Homeowners who work with a housing counselor when seeking a loan modification are proven to have better chances of continued success under their modified loan terms.

Many homeowners who receive a loan modification (typically of the extend-and-pretend variety) re-default on their loan within eight months of receiving the modification. However, a study of homeowners who received a loan modification under the congressionally-mandated National Foreclosure Mitigation Counseling (NFMC) program parses the re-default rate of homeowners who received counseling and those who did not. The study revealed 49% of 150,000 homeowners studied who did not receive counseling re-defaulted on their modified loan within eight months of the modification. This is compared to a re-default rate of 36% among 180,000 homeowners who received loan modification counseling.

The greater success rate of the counseled homeowners can undoubtedly be attributed to the extensive experience many housing counselors have when it comes to dealing with lenders and negotiating concessions from them. Since the NFMC program offers free counseling, there is no reason for struggling homeowners to go without the much-needed guidance and expertise of a qualified housing counselor. [For more information on the free counseling services offered by the NFMC program, as operated by non-profit organization NeighborWorks America, go to www.nw.org; for additional resources regarding the free Department of Housing and Urban Development (HUD)-approved counselors under the federal Making Home Affordable Plan, go to makinghomeaffordable.gov;  for more information on the frustrations of loan modifications, see the November 2010 first tuesday article, Mortgage modification showdown: Interest rate reductions v. Principal cramdowns.]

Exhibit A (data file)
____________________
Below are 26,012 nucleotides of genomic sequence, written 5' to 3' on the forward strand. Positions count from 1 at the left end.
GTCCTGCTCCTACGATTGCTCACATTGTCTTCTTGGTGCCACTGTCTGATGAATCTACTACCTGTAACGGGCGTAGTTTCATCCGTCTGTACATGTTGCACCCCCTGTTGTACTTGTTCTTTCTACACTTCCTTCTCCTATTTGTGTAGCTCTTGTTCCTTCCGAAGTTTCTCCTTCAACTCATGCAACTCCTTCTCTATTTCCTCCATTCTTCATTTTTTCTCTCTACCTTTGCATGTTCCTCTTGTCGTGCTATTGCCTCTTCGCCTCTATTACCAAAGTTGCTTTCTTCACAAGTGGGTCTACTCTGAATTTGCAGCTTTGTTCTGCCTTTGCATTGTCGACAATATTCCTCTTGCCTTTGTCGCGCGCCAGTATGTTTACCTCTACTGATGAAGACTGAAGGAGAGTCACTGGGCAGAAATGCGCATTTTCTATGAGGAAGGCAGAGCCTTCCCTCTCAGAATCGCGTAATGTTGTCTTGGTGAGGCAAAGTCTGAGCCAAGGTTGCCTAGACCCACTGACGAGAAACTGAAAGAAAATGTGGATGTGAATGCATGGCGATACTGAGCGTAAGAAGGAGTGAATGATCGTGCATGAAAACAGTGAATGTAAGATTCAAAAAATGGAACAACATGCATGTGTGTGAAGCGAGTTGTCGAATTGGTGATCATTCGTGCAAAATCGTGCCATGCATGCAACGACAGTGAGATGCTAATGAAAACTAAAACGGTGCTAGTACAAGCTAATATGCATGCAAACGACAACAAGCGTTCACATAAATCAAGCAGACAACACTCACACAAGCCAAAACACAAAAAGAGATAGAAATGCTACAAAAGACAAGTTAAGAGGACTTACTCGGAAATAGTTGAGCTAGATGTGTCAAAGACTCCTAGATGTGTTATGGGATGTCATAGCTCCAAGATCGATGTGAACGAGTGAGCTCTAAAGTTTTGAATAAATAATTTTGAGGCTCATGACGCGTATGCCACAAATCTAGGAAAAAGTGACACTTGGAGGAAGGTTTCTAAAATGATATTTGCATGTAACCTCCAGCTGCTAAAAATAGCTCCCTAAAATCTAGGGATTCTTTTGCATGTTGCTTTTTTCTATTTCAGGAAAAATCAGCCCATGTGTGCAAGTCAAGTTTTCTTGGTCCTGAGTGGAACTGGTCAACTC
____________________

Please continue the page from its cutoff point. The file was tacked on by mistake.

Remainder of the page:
first tuesday take: The pipeline of information to the struggling homeowner begins with the well-informed real estate agent. You are the liaison to the generally ill-equipped and uninformed public.

Protect your client from scammers looking to exploit struggling homeowners by informing them they do not need to pay for loan modification services. While the scammer is interested in making a quick buck, the consummate real estate professional works to develop life-long clients who will depend on them for all their real estate-related needs, in addition to word-of-mouth marketing. [For more information on real estate scams, see the June 2010 first tuesday article, Foreclosure prevention specialists: experts at preying on wounded homeowners.]

Primed with the skill to share these valuable resources, real estate agents can simultaneously achieve their duty of protecting the public interest and creating a loyal client base founded upon a reputation of being a knowledgeable and effective advocate.

Re: “Housing Counselors See Better Results on Loan Modifications” from the Wall Street Journal